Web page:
The Bedford Historical Society presents Bedford’s 2021 National History Day Students and Gresh Lattimore speaking about the Battle of Midway ~ 2 pm  on November 21, 2021 ​

In a special two-part event, the Bedford Historical Society will honor Bedford High School’s 2021 National History Day Students, then hear Gresh Lattimore, Captain, US Navy (Ret), and his presentation, The Battle of Midway—The Turning Point in the War in the Pacific.

The program will begin at 2 pm on November 21, 2021, in person at First Church Congregational Fellowship Hall, 25 The Great Road, or virtually via ZOOM. If you would like to receive the login information for the virtual presentation, please email the Historical Society, bedfordmahistory@gmail.com

The first part of the program will showcase BHS students who won awards during the 2021 National History Day competition, an annual initiative designed to promote teaching and learning history. The competition has become an important milestone for the junior class at Bedford High School.  The students will receive awards from the Society.

The second part will feature Gresh Lattimore, Captain, US Navy (Ret) speaking about the Battle of Midway—the turning point in the war in the Pacific.

Lattimore will tell the story of the Battle of Midway, describing the key events leading up to the battle, the essential role of intelligence and airpower, the command decisions made, and the aftermath of the battle.

In June 1942, with America reeling from the attack on Pearl Harbor and Japanese military advances throughout the Pacific, Japan launched another secret attack on the American naval outpost at Midway Island, 1,300 miles west of Hawaii, where the US Pacific fleet was headquartered.  Intended to be the final crushing blow to American naval power in the region, the Battle of Midway was instead an overwhelming American victory that changed the strategic course of World War II in the Pacific.

Unknown to the Japanese, Navy codebreakers in Hawaii had succeeded in breaking its naval code.  They raised the alarm that 300 ships and 100,000 men, commanded by Admiral Isoroku Yamamoto, were preparing for a sneak attack on Midway.   Meanwhile, Admiral Chester Nimitz, newly appointed Commander of the Pacific Fleet, laid plans for an ambush of the unsuspecting Japanese fleet.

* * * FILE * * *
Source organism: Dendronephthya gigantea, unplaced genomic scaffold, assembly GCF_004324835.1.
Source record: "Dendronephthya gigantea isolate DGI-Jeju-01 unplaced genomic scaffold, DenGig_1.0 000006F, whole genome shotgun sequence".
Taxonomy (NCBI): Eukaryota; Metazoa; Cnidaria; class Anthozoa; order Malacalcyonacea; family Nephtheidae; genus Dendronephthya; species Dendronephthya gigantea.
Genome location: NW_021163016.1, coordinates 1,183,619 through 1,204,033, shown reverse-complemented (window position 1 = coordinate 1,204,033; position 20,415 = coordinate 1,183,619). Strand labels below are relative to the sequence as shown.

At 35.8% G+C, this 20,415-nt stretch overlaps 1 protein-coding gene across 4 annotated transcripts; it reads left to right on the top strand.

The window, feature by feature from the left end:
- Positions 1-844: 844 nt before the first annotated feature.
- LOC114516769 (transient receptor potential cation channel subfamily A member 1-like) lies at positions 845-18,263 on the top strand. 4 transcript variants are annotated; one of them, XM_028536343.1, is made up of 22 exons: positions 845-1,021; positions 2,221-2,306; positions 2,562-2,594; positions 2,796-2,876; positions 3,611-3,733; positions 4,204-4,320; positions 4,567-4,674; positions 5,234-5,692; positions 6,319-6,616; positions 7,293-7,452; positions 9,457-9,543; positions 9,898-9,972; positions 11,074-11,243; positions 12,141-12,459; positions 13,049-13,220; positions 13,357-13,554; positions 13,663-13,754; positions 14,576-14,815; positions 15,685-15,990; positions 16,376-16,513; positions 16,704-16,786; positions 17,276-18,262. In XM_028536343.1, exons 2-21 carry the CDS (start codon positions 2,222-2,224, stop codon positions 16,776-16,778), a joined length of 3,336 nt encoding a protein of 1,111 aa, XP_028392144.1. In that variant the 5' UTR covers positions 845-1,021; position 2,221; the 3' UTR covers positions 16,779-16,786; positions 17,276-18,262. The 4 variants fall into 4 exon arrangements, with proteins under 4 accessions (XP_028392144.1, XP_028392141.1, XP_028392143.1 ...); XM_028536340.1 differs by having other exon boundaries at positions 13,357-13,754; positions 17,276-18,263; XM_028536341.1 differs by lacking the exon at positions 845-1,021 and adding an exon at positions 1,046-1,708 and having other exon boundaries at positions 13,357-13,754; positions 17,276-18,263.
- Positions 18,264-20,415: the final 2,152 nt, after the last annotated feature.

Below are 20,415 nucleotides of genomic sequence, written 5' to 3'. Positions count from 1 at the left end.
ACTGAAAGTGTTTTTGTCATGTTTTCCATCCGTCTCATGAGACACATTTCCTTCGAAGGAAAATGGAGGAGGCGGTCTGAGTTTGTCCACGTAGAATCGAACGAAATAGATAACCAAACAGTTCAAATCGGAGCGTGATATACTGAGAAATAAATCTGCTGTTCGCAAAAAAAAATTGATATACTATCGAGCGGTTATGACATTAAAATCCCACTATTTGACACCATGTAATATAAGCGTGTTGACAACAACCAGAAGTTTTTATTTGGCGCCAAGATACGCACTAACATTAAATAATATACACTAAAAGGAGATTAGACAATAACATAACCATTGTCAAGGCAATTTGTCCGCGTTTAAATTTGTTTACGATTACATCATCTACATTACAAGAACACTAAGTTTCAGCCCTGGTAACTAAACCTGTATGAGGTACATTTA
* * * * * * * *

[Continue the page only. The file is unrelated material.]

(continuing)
The Battle of Midway showed the vital role that airpower would then play in naval warfare. While aircraft from four Japanese aircraft carriers attacked and severely damaged the US base on Midway, the US carrier forces remained out of sight, waiting and ready for battle. When the Japanese aircraft were rearming and refueling for a second strike on Midway, aircraft from three US carriers, (Yorktown, Hornet, and Enterprise) attacked the fleet, launching a rain of bombs and torpedos. Three Japanese carriers, (Akagi, Kaga, and Soryu) were hit, set ablaze, and sunk. The fourth, (Hiryu), having broken away from the carrier formation, twice launched its aircraft and severely damaged the aircraft carrier USS Yorktown, only to be torpedoed and bombed by US aircraft later that day.  The Yorktown was eventually sunk by a Japanese submarine.

“The Battle essentially became a five-minute destruction of Japanese carrier might,” says Lattimore.  “On June 4, 1942, three American carriers took on four Japanese carriers, sinking all four.  On June 5, two more Japanese cruisers collided with each other during their retreat. The US sank one and heavily damaged the other.”

This critical US victory stopped the power projection of the Japanese fleet in the Pacific. “Japan had been running wild for six months,” says Lattimore, “but this battle changes the realities of the Pacific war. Japan now turns from offensive thrusts to become a defensive power.  The US begins a campaign of island-hopping and systematically defeats them over time.”

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